What is some Mexican slang?

Answered by Michael Wilson

No problem! So, when it comes to Mexican slang, there are plenty of words and phrases that are commonly used in everyday conversations. These expressions add flavor and color to the language, and they can sometimes be quite unique and specific to Mexican culture. Here are some examples:

1. ¡Aguas!: This phrase literally translates to “waters,” but it’s used as a warning to tell someone to be careful or watch out for something. For example, if you see someone about to step on a banana peel, you might say, “¡Aguas!” to let them know.

2. Sale: This word is often used to mean “alright” or “okay.” It’s a casual way of agreeing to something or giving permission. For instance, if someone asks if you want to go grab some tacos, you might respond with “Sale, vamos” (Alright, let’s go).

3. Chido: This word means “awesome” or “cool.” It’s used to express admiration or excitement about something. For example, if you see a friend with a new car, you could say, “¡Qué chido carro tienes!” (What a cool car you have!)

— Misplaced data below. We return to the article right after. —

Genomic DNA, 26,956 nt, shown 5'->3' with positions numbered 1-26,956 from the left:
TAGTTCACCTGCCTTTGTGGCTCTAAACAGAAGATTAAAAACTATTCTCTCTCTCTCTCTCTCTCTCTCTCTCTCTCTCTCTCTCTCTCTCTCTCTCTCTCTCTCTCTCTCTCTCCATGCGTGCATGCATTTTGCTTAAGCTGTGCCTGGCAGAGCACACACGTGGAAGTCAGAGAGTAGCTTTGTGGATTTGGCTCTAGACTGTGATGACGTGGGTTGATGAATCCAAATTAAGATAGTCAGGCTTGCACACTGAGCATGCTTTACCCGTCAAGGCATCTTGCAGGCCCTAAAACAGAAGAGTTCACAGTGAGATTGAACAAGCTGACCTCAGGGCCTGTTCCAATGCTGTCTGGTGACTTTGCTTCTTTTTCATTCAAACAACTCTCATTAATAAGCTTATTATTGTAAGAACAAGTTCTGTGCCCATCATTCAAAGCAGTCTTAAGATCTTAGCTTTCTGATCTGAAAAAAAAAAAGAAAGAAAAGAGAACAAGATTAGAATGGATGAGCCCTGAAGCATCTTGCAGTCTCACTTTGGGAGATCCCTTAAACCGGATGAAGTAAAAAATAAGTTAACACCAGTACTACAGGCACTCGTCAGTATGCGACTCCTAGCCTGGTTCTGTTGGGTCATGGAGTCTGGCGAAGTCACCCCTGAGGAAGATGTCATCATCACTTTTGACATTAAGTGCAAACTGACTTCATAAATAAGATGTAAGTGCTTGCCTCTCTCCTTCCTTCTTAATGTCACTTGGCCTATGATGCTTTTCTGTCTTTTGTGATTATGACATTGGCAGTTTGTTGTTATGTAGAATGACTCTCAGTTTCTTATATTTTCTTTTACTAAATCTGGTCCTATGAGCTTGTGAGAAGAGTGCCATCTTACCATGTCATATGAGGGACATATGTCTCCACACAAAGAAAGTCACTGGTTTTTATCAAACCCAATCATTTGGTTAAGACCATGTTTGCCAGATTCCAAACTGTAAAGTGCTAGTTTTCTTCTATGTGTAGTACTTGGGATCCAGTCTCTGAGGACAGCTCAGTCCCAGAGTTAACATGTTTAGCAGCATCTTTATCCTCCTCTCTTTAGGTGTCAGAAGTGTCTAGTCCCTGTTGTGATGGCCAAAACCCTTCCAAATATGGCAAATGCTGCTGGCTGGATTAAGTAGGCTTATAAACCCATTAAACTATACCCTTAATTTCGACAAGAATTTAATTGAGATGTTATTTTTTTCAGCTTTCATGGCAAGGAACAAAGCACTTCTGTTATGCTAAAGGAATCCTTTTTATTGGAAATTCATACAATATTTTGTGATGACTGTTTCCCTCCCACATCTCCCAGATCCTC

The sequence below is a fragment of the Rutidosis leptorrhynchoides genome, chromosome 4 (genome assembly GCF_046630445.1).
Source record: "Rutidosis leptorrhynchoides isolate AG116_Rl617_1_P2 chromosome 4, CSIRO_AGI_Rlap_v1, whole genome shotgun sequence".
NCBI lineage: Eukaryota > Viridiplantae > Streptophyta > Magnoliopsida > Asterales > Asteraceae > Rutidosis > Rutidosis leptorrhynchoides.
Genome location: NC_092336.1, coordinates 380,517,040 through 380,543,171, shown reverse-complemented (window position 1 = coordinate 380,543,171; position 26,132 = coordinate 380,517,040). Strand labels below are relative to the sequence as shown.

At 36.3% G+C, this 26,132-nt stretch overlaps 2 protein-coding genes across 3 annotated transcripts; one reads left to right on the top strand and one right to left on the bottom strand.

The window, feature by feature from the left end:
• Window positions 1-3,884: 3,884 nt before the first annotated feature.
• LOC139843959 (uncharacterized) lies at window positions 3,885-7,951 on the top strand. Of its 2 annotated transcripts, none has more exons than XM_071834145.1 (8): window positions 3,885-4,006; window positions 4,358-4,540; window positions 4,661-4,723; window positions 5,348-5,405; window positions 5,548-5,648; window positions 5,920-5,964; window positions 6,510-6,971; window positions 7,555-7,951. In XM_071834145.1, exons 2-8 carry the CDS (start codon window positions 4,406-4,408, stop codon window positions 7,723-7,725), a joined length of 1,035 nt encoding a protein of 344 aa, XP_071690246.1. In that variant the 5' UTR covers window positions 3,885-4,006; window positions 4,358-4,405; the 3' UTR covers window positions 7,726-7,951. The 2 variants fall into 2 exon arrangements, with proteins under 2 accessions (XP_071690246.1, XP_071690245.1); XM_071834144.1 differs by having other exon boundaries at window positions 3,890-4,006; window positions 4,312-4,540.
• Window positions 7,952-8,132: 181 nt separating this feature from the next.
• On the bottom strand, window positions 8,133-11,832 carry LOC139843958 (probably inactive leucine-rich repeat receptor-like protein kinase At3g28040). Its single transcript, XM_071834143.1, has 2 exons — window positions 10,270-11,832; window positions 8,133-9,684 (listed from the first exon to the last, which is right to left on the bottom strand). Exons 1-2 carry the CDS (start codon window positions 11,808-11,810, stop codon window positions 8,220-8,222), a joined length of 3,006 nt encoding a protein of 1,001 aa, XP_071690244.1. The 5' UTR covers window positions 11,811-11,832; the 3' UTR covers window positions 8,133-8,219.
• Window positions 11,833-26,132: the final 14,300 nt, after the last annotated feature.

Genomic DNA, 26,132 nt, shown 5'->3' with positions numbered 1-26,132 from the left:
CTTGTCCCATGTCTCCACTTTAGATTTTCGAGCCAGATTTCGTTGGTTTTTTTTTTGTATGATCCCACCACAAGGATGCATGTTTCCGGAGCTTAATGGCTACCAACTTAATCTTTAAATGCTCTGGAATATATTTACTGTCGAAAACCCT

4. Padre: This word translates to “father,” but it’s often used to mean “cool” or “great.” It’s similar to “chido” but slightly more formal. You might say, “¡Esa película estuvo padre!” (That movie was cool!)

5. Ándale: This is an expression that can be roughly translated as “come on” or “let’s go.” It’s used to encourage someone or urge them to hurry up. For example, if you’re waiting for a friend and they’re taking too long, you might say, “¡Ándale, ya nos vamos!” (Come on, we’re leaving already!)

6. Avísame: This phrase means “let me know” or “keep me informed.” It’s a way of asking someone to give you updates or information about something. For instance, if a friend is planning a party and wants you to attend, they might say, “Avísame si vas a poder ir” (Let me know if you can come).

7. Órale: This is a versatile expression that can mean different things depending on the context. It can be used to express surprise, agreement, or encouragement. For example, if someone tells you some exciting news, you might respond with “¡Órale, qué padre!” (Wow, that’s great!)

8. Porfis: This word is a shortened form of “por favor,” which means “please.” It’s a more casual and playful way of asking for something. For instance, if you want to borrow a friend’s pen, you could say, “¿Me prestas tu pluma, porfis?” (Can you lend me your pen, please?)

These are just a few examples of Mexican slang words and phrases. The use of slang can vary depending on the region or social group, so it’s always interesting to learn new expressions and how they are used in different contexts.